8. Energy Division annual progress report for period ending September 30, 1991

    SciTech Connect (OSTI)

    Stone, J.N.

    1992-04-01

    The Energy Division is one of 17 research divisions at Oak Ridge Laboratory. Its goals and accomplishments are described in this annual progress report for FY 1991. The division's total expenditures in FY 1991 were $39.1 million. The work is supported by the US Department of Energy, US Department of Defense, many other federal agencies, and some private organizations. Disciplines of the 124 technical staff members include engineering, social sciences, physical and life sciences, and mathematics and statistics. The Energy Division's programmatic activities focus on three major areas: (1) analysis and assessment, (2) energy conservation technologies, and (3) military transportation systems. Analysis and assessment activities cover energy and resource analysis, the preparation of environmental assessments and impact statements, research on waste management, analysis of emergency preparedness for natural and technological disasters, analysis of the energy and environmental needs of developing countries, technology transfer, and analysis of civilian transportation. Energy conservation technologies include electric power systems, building equipment (thermally activated heat pumps, advanced refrigeration systems, novel cycles), building envelopes (walls, foundations, roofs, attics, and materials), and technical issues for improving energy efficiency in existing buildings. Military transportation systems concentrate on research for sponsors within the US military on improving the efficiency of military deployment, scheduling, and transportation coordination.

  9. Energy Division annual progress report for period ending September 30, 1981

    SciTech Connect (OSTI)

    Not Available

    1982-05-01

    This eighth annual report of the Division covers work done during FY 1981 (October 1, 1980, through September 30, 1981). As with these documents in the past, the format follows approximately the organizational structure of the Energy Division. Chapters 2 through 6 summarize the activities of the sections of the Division: Environmental Impact Section, headed by H.E. Zittel; Regional and Urban Studies Section, R.M. Davis; Economic Analysis Section, R.B. Shelton; Data and Analysis Section, A.S. Loebl; and Efficiency and Renewables Research Section, J.W. Michel. In addition, work on a variety of projects which cut across section lines is reported in Chapter 7, Integrated Programs. These activities are under the supervision of T.J. Wilbanks, Associate Director for the Division. Separate abstracts are included for individual projects.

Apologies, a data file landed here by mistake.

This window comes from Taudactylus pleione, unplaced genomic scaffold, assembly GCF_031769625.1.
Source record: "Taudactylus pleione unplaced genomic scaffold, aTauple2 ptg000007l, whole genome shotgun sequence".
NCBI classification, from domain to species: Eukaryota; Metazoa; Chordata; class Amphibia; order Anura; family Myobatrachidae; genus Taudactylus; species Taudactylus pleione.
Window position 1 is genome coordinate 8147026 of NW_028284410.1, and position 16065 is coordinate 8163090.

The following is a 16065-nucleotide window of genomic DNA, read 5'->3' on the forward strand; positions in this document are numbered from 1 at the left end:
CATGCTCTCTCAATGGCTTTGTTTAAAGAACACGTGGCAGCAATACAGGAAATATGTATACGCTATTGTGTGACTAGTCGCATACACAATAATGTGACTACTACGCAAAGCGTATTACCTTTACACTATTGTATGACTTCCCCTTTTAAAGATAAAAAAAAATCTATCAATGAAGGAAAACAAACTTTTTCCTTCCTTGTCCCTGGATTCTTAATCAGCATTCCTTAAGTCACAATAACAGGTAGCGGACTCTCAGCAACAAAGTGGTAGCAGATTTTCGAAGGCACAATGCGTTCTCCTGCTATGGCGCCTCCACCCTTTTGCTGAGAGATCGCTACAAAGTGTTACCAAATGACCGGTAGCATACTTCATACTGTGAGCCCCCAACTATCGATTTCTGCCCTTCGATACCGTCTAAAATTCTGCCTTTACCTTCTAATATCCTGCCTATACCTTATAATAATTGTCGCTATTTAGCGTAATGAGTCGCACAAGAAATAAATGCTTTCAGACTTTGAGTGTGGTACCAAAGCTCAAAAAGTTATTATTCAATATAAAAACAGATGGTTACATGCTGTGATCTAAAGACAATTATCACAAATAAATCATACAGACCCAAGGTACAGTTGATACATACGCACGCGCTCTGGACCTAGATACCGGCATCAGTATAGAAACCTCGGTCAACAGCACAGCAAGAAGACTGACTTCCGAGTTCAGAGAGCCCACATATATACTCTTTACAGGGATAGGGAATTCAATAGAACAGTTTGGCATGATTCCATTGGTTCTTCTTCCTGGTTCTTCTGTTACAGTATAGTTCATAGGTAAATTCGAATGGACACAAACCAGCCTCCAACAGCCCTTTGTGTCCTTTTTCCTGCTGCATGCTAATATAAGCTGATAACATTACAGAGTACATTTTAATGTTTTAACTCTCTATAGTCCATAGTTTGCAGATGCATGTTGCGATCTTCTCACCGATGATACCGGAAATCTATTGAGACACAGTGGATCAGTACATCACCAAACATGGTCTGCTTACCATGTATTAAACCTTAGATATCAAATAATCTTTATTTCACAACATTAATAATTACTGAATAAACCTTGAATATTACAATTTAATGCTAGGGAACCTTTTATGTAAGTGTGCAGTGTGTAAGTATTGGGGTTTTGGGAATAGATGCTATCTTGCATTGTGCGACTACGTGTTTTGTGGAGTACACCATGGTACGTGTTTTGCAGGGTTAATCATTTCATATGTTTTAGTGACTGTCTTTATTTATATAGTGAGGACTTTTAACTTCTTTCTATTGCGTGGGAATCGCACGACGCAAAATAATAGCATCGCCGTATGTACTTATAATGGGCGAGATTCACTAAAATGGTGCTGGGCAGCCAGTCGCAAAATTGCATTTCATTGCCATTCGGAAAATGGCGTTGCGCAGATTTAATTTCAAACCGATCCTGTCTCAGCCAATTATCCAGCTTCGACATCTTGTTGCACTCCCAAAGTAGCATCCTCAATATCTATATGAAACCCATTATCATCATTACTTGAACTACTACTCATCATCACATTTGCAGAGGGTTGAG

10. Environmental Sciences Division annual progress report for period ending September 30, 1990

    SciTech Connect (OSTI)

    Not Available

    1991-04-01

    The Environmental Sciences Division (ESD) of Oak Ridge National Laboratory (ORNL) conducts research on the environmental aspects of existing and emerging energy systems and applies this information to ensure that technology development and energy use are consistent with national environmental health and safety goals. Offering an interdisciplinary resource of staff and facilities to address complex environmental problems, the division is currently providing technical leadership for major environmental issues of national concern: (1) acidic deposition and related environmental effects, (2) effects of increasing concentrations of atmospheric CO{sub 2} and the resulting climatic changes to ecosystems and natural and physical resources, (3) hazardous chemical and radioactive waste disposal and remediation research and development, and (4) development of commercial biomass energy production systems. This progress report outlines ESD's accomplishments in these and other areas in FY 1990. Individual reports are processed separately for the data bases in the following areas: ecosystem studies; environmental analyses; environmental toxicology; geosciences; technical and administrative support; biofuels feedstock development program; carbon dioxide information analysis and research program; and environmental waste program.